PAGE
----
Young men are now buying more shoes than women

Young men are now buying more shoes than women
Photo credit: Ben Walsh
A love for shoes has long been associated with women but it seems like men, especially young men, are stepping up and changing the narrative. New research from market intelligence agency, Mintel suggests that 95 per cent of British males aged 16-24 bought shoes last year, making them the UK's most prolific shoe buyers.

Although women are still more likely to buy shoes (86 per cent) than men (78 per cent), young men giving women a run for their money. In 2017, men's shoes accounted for 37 per cent of all footwear sales, up from 34 per cent in 2015. Women's shoe sales, however, slipped from a 50 per cent share in 2015 to 46 per cent. Valued at £4.38 billion in 2017, sales of men’s shoes increased an impressive 31% between 2015 and 2017. Meanwhile, sales of women’s shoes grew by 10% over the same period to reach £5.48 billion in 2017.

The research, which was carried out among 2,000 Brits over the age of 16, also found that casual shoes and trainers are now the most popular footwear purchases across all demographics (men, women and children). They are even more popular than with children than school shoes (56 per cent to 48 per cent)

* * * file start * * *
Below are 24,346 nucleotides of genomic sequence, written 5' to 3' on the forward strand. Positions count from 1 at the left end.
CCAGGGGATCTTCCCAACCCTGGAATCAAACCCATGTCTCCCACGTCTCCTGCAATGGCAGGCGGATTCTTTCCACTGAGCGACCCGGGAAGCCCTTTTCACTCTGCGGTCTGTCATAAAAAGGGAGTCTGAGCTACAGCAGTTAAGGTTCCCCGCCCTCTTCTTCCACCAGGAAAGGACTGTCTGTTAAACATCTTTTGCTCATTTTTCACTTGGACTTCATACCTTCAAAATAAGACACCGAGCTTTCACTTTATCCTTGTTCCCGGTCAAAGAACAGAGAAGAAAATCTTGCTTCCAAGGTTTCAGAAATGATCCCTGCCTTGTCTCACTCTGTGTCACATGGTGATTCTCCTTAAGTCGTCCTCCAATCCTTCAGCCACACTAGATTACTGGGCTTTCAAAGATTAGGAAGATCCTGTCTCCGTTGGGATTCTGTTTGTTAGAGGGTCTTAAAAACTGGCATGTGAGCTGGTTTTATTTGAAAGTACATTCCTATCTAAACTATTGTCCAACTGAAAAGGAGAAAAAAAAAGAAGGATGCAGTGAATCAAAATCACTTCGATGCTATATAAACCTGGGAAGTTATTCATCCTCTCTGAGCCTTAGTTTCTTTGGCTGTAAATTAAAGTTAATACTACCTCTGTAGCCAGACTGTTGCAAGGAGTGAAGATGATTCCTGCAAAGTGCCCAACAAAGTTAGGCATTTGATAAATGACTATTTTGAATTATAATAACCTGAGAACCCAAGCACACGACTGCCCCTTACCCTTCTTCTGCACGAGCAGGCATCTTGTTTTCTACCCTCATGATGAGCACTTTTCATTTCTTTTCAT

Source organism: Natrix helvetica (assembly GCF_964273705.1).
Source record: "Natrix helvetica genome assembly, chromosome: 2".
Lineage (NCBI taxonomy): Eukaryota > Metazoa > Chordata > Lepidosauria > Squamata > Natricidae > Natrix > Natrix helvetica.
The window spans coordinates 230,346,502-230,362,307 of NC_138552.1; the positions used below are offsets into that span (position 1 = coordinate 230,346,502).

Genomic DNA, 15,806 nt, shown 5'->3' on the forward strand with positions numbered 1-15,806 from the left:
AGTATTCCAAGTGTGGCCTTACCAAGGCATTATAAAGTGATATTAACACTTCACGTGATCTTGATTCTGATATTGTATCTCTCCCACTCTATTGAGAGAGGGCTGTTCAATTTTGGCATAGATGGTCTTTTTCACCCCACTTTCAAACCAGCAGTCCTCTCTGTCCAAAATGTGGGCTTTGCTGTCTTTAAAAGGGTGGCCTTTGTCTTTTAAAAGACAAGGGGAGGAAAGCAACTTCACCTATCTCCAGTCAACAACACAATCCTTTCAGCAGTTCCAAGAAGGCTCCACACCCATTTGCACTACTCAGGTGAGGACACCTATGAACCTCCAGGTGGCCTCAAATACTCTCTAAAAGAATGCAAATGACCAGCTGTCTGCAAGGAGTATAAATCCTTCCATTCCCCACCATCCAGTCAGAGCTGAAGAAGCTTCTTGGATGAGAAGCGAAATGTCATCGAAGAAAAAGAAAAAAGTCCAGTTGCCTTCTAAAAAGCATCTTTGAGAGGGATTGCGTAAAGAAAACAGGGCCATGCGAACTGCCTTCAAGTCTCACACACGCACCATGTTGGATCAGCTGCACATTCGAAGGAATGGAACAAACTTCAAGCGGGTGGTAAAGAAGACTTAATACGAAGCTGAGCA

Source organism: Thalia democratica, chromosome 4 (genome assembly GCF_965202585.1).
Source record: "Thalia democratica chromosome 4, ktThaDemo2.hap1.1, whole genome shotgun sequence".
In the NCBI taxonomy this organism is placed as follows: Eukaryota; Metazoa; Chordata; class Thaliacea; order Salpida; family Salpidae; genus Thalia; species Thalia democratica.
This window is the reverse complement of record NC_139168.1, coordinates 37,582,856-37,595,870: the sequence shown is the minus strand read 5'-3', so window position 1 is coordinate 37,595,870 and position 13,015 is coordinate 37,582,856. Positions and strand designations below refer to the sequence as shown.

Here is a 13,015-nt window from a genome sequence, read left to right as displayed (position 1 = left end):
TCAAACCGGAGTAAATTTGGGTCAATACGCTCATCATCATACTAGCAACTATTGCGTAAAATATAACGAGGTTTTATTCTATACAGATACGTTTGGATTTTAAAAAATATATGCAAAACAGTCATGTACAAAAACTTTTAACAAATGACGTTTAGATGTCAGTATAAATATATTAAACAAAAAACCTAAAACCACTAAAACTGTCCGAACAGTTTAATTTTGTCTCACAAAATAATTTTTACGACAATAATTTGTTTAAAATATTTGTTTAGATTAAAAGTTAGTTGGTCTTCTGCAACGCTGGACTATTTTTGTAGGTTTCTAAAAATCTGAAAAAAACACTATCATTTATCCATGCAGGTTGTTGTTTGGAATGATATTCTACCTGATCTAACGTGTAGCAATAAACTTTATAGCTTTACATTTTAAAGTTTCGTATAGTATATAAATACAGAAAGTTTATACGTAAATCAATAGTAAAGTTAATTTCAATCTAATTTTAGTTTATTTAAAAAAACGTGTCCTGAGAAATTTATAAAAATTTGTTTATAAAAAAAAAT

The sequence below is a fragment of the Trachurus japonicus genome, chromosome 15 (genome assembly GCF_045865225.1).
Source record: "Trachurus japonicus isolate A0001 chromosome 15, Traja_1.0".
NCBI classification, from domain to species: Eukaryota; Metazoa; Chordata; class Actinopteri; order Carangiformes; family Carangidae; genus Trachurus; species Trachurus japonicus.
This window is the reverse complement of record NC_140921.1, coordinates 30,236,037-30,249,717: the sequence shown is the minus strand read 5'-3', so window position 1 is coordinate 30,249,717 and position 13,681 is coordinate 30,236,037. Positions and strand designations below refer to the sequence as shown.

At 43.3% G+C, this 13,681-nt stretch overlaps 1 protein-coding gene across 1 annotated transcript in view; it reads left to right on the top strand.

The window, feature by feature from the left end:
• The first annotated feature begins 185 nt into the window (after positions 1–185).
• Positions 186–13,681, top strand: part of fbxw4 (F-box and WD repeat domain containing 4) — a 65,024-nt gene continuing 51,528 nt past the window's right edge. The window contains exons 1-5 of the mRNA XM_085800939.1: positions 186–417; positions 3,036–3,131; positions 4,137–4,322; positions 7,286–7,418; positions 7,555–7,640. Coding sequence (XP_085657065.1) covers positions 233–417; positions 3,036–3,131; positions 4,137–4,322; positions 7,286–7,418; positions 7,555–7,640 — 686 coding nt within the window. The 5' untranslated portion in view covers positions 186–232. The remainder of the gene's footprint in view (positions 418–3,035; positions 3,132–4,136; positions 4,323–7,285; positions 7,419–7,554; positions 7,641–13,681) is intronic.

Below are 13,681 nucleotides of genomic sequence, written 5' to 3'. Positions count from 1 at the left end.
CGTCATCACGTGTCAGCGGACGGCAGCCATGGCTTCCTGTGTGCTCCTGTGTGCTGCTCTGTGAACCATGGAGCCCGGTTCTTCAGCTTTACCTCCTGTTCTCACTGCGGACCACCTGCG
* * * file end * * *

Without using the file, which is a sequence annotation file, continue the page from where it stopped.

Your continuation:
The growing love for all things retro is also extending to shoes as 40 per cent of people surveyed said they would be interested in buying re-released iconic shoes. This love for retro shoes is most popular with male shoppers (59 per cent)

Chana Baram, Retail Analyst at Mintel, said: “Men’s footwear, particularly among younger age groups, is really fuelling growth in the footwear sector. In fact, our research shows that men aged 16-24 are more likely to be swayed by big brand names than women of the same age. With trainers such a popular category for men as a whole, young men in particular are likely to respond positively to advertising campaigns by the big sports brands that feature their favourite male sports personalities.”

Henry Pedro, one of the co-founders of The Panel, a trainer discussion group said: “According to the stats, shoe revenue has grown year on year. This is supported with evidence of a growing demand for hyped, limited-edition and exclusive trainers from a sub-culture, which from recent years has become mainstream. Everyone wants to be like the celebrities seen on social media. Wear the clothes and shoes they wear.

Many of the exclusive trainers that would have been purchased through camping in the past are now bought through raffles. Raffles that gives people the chance to purchases these exclusive shoes given the demand in recent times.”

Photo credit: The Panel

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